They are inherently in conversation with their past on We Are — the name of the record can certainly be taken as a declaration of self, despite how the songs portray it — as even those emergent titular phrases was an element put to use on 2008’s All (discussed here), and perhaps reflecting on a quarter-century of the band’s existence is a part of that either consciously or not, but they show as clearly as ever in this material that looking back by no means has to stop you from moving forward. I will gladly admit to being a fan of the band, so if you need to take this review with that in consideration, that’s fine. From where I sit, every time Colour Haze puts out a record — and again, this is their lucky 13th — it is nothing less than a gift, and We Are sneaks in under the wire as one of the best gifts 2019 has had to offer. For old fans, it offers something new in the shift of lineup and fleshing out of arrangements, and for newcomers, its refreshed sound should prove all the more welcoming. Quite simply, Colour Haze make the world a better place.

Colour Haze website

Colour Haze on Thee Facebooks

Elektrohasch Schallplatten website

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Sound of Liberation Announces 15th Anniversary Shows with Fu Manchu, Sasquatch & The Atomic Bitchwax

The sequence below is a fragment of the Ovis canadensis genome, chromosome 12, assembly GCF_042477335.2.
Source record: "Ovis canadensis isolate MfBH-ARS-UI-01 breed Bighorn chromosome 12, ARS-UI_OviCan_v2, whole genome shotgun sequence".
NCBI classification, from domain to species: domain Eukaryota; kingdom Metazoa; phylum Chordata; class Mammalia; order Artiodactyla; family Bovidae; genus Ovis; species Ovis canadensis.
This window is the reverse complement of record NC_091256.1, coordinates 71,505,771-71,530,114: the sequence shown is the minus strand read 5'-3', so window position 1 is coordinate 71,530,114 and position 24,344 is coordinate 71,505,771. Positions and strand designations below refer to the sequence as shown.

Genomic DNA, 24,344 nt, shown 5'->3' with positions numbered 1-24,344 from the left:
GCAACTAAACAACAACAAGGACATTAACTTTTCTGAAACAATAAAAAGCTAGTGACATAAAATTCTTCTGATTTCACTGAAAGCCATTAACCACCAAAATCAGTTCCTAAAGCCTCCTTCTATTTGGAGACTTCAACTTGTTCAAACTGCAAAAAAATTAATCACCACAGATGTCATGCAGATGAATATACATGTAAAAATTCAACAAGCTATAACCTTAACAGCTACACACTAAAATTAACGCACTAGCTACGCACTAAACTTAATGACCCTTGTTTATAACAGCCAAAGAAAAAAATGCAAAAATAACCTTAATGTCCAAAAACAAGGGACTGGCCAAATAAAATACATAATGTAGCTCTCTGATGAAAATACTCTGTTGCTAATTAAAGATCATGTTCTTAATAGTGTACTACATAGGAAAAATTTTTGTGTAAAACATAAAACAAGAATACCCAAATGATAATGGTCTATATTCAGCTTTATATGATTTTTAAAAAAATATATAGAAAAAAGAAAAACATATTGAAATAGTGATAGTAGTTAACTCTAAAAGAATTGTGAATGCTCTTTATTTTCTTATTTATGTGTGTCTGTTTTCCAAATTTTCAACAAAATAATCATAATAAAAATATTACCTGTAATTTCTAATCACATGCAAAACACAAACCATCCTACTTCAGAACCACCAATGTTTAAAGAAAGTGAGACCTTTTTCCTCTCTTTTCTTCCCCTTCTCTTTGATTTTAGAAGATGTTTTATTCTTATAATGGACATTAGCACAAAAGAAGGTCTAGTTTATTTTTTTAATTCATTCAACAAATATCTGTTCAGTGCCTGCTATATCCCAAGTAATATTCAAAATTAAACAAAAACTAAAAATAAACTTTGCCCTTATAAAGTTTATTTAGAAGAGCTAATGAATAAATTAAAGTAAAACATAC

Posted in Whathaveyou on November 22nd, 2019 by JJ Koczan

sound of liberation 15 years party banner

Happy impending birthday to Sound of Liberation, and I say that with all sincerity. The European booking concern has helped to reshape Europe’s heavy underground particularly over the course of this decade with its involvement in fests like Up in SmokeKeep it Low, and of course the Desertfest series in London, Berlin, Belgium and now New York, while also having a hand in putting together killer package tours on a one-after-the-next ongoing basis that’s as exhausting-looking as it is enviable, watching from a continent away as I am. They’ll celebrate 15 years in late-June 2020 with two shows featuring Fu Manchu (who themselves are celebrating 30 years), SasquatchThe Atomic Bitchwax and more to be announced.